The Capitalist Class & the Council on Foreign Relations

Based on a presentation by Bruce Edwards .

“If you know the enemy and know yourself, you need not fear the result of a hundred battles. If you know yourself but not the enemy, for every victory gained you will also suffer a defeat. If you know neither the enemy nor yourself, you will succumb in every battle.”

― Sun Tzu, The Art of War

The University of the Poor seeks to identify and develop leaders of the poor and dispossessed in order to build the unity of our class. By dispossessed, we mean those who do not own private property: factories, plants, stores, banks, farms, etc. All we own is personal property: cars, TVs, furniture, perhaps a house, etc. The poor – if you count everyone at or below twice the “official” poverty line – are about 48 percent (nearly half) of the population of the United States. Four out of five – 80 percent – of the population may experience poverty at some point in their lives. Read more “The Capitalist Class & the Council on Foreign Relations”

You Only Get What You’re Organized to Take!

An Interview with Willie Baptist

by John Wessel-McCoy

Willie Baptist and John Wessel-McCoy are Co-Coordinators of Poverty Scholarship and Leadership Development at the Kairos Center. *  The following article is a revised version of an interview first produced in June 2009 entitled, It’s Not Enough to Be Angry, published in Organizing Upgrade.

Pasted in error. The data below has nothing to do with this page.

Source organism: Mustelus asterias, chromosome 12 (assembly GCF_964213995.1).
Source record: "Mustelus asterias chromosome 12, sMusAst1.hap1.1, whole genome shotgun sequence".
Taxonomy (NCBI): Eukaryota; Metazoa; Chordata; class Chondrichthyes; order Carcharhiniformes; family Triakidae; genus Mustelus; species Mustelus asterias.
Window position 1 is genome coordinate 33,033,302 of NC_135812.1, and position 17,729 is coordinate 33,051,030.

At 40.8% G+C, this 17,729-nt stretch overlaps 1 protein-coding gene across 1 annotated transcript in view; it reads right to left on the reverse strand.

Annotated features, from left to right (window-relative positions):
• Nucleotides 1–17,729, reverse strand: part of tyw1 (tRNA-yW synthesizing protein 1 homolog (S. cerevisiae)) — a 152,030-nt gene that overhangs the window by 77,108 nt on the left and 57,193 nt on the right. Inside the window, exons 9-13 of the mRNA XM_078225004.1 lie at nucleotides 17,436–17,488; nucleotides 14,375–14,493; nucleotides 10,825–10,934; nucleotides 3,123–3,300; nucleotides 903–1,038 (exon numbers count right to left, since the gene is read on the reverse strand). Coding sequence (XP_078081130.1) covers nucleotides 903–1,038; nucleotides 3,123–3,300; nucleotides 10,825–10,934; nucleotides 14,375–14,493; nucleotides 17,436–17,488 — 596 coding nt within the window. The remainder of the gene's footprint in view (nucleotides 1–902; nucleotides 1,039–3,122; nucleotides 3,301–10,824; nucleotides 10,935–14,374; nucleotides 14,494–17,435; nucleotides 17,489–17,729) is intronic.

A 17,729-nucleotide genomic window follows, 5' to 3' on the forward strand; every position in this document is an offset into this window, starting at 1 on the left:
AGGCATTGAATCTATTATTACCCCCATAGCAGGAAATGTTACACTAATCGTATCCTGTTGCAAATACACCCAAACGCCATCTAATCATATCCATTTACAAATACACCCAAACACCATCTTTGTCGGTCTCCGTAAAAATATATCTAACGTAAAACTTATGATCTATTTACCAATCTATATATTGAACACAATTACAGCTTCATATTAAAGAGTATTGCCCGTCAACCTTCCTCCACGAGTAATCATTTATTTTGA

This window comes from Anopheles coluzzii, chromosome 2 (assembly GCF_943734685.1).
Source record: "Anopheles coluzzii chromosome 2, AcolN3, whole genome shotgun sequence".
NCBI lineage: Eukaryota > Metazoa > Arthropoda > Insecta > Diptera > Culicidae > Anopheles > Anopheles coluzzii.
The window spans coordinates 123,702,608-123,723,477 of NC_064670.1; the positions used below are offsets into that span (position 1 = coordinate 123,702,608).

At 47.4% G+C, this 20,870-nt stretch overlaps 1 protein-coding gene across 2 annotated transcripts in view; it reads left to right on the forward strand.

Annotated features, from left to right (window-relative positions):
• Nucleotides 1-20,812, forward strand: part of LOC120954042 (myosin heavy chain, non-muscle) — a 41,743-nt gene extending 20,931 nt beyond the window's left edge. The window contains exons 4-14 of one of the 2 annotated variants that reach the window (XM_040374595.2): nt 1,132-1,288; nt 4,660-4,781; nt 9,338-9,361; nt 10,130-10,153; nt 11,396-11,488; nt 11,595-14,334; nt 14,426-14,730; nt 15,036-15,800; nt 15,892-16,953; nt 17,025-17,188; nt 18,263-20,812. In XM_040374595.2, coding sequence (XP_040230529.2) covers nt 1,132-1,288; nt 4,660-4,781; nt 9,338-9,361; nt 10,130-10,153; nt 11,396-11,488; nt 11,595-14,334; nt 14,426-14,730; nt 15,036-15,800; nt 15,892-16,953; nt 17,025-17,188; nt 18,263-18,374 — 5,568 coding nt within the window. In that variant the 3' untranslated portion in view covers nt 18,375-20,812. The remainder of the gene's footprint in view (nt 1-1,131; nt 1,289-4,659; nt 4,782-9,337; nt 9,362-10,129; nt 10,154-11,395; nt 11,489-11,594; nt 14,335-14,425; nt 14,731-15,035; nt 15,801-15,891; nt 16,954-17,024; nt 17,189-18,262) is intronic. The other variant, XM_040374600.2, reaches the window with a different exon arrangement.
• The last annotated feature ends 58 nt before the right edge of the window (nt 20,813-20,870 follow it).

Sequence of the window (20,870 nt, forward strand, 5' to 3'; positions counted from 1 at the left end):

John Wessel-McCoy: In your experience of the poor organizing the poor, where do we begin?  

Willie Baptist: Like the Rev. Dr. Martin Luther King, Jr. pointed out, “”The prescription for the cure rests with the accurate diagnosis of the disease.”

Any approach to social change, organizing and leadership development has to be based on an accurate assessment of the situation, on an accurate analysis of the problem you aim to solve.  If you have one assessment or a certain diagnosis of the disease to be cured, you’re going to have a particular prescription and a particular approach to the solution. Read more “You Only Get What You’re Organized to Take!”

The 100th Anniversary of the Russian Revolution